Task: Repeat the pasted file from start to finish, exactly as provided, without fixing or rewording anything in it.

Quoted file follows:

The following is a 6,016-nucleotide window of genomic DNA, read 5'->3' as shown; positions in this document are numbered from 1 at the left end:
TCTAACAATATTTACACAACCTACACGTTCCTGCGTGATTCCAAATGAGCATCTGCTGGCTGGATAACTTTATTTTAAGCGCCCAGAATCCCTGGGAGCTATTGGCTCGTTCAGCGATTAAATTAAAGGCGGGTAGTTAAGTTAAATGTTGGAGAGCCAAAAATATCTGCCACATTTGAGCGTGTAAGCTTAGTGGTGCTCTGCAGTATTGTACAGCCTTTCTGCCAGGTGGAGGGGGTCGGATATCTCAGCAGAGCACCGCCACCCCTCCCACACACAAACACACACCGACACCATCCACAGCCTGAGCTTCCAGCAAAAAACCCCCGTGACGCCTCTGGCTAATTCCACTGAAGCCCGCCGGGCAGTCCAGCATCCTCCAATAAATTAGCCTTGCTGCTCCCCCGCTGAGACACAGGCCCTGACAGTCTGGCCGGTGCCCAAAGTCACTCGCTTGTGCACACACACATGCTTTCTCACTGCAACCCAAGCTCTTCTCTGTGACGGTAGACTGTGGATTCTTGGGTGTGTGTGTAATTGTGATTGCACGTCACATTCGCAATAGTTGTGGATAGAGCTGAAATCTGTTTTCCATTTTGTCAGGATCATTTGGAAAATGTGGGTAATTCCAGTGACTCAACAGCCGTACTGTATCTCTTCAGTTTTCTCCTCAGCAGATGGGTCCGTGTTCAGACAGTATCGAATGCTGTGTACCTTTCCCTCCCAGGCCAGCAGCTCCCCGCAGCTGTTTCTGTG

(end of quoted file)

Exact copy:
The following is a 6,016-nucleotide window of genomic DNA, read 5'->3' as shown; positions in this document are numbered from 1 at the left end:
TCTAACAATATTTACACAACCTACACGTTCCTGCGTGATTCCAAATGAGCATCTGCTGGCTGGATAACTTTATTTTAAGCGCCCAGAATCCCTGGGAGCTATTGGCTCGTTCAGCGATTAAATTAAAGGCGGGTAGTTAAGTTAAATGTTGGAGAGCCAAAAATATCTGCCACATTTGAGCGTGTAAGCTTAGTGGTGCTCTGCAGTATTGTACAGCCTTTCTGCCAGGTGGAGGGGGTCGGATATCTCAGCAGAGCACCGCCACCCCTCCCACACACAAACACACACCGACACCATCCACAGCCTGAGCTTCCAGCAAAAAACCCCCGTGACGCCTCTGGCTAATTCCACTGAAGCCCGCCGGGCAGTCCAGCATCCTCCAATAAATTAGCCTTGCTGCTCCCCCGCTGAGACACAGGCCCTGACAGTCTGGCCGGTGCCCAAAGTCACTCGCTTGTGCACACACACATGCTTTCTCACTGCAACCCAAGCTCTTCTCTGTGACGGTAGACTGTGGATTCTTGGGTGTGTGTGTAATTGTGATTGCACGTCACATTCGCAATAGTTGTGGATAGAGCTGAAATCTGTTTTCCATTTTGTCAGGATCATTTGGAAAATGTGGGTAATTCCAGTGACTCAACAGCCGTACTGTATCTCTTCAGTTTTCTCCTCAGCAGATGGGTCCGTGTTCAGACAGTATCGAATGCTGTGTACCTTTCCCTCCCAGGCCAGCAGCTCCCCGCAGCTGTTTCTGTG